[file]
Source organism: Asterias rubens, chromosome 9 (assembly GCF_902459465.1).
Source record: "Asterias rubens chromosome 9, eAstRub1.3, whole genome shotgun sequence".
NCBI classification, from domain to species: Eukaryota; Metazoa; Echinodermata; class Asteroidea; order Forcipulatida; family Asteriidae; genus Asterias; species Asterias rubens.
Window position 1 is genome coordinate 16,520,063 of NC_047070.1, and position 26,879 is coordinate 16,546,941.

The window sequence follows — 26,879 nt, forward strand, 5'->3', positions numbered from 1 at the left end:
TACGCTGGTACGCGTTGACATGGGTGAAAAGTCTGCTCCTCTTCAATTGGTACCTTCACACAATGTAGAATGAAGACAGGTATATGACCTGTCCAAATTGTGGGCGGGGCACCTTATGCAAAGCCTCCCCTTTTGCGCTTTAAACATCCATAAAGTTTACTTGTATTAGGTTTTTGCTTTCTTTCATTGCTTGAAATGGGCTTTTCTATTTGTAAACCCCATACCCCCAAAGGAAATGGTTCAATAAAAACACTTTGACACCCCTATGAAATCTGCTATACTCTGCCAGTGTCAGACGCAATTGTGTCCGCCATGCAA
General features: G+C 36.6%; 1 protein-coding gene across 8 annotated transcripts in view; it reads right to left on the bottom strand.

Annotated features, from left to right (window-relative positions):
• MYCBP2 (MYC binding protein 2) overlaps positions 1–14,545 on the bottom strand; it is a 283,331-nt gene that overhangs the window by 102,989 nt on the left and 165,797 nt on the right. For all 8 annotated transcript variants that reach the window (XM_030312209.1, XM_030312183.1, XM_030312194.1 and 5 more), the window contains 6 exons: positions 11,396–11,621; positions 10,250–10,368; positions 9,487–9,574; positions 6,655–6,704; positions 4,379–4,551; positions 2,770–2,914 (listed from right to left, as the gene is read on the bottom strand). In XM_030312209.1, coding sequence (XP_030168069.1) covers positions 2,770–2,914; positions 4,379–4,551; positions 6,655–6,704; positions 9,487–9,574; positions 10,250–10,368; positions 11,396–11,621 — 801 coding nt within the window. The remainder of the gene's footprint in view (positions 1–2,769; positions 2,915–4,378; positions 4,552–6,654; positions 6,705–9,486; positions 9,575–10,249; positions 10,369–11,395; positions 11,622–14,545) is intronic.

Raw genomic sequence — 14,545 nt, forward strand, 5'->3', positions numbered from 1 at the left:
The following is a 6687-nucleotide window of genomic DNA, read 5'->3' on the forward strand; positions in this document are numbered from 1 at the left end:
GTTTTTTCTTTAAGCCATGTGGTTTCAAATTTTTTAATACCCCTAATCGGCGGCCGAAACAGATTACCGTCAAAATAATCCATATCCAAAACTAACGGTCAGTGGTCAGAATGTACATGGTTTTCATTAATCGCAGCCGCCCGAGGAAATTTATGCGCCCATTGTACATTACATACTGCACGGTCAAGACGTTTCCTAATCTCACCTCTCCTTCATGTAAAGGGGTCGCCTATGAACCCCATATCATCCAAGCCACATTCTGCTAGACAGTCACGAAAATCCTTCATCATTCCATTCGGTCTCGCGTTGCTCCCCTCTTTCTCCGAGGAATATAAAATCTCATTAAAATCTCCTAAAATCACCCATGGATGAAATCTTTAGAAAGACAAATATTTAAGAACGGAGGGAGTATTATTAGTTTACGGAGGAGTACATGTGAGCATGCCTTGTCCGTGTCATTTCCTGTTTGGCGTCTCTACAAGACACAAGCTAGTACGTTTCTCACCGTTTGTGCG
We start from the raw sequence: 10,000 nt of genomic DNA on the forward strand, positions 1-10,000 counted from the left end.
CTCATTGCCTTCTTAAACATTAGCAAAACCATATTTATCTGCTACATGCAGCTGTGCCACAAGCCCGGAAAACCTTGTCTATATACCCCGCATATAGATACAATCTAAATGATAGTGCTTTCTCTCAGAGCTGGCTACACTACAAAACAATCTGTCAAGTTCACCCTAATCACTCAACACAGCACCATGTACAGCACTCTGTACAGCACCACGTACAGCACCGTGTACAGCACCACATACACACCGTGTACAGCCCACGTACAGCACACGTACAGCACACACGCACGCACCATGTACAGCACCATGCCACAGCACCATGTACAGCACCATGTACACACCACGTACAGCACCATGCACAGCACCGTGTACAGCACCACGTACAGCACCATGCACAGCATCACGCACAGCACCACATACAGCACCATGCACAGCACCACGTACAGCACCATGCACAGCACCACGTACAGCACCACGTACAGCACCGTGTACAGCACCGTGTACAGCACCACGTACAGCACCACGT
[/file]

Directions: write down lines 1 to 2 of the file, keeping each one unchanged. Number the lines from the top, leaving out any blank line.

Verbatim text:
Source organism: Asterias rubens, chromosome 9 (assembly GCF_902459465.1).
Source record: "Asterias rubens chromosome 9, eAstRub1.3, whole genome shotgun sequence".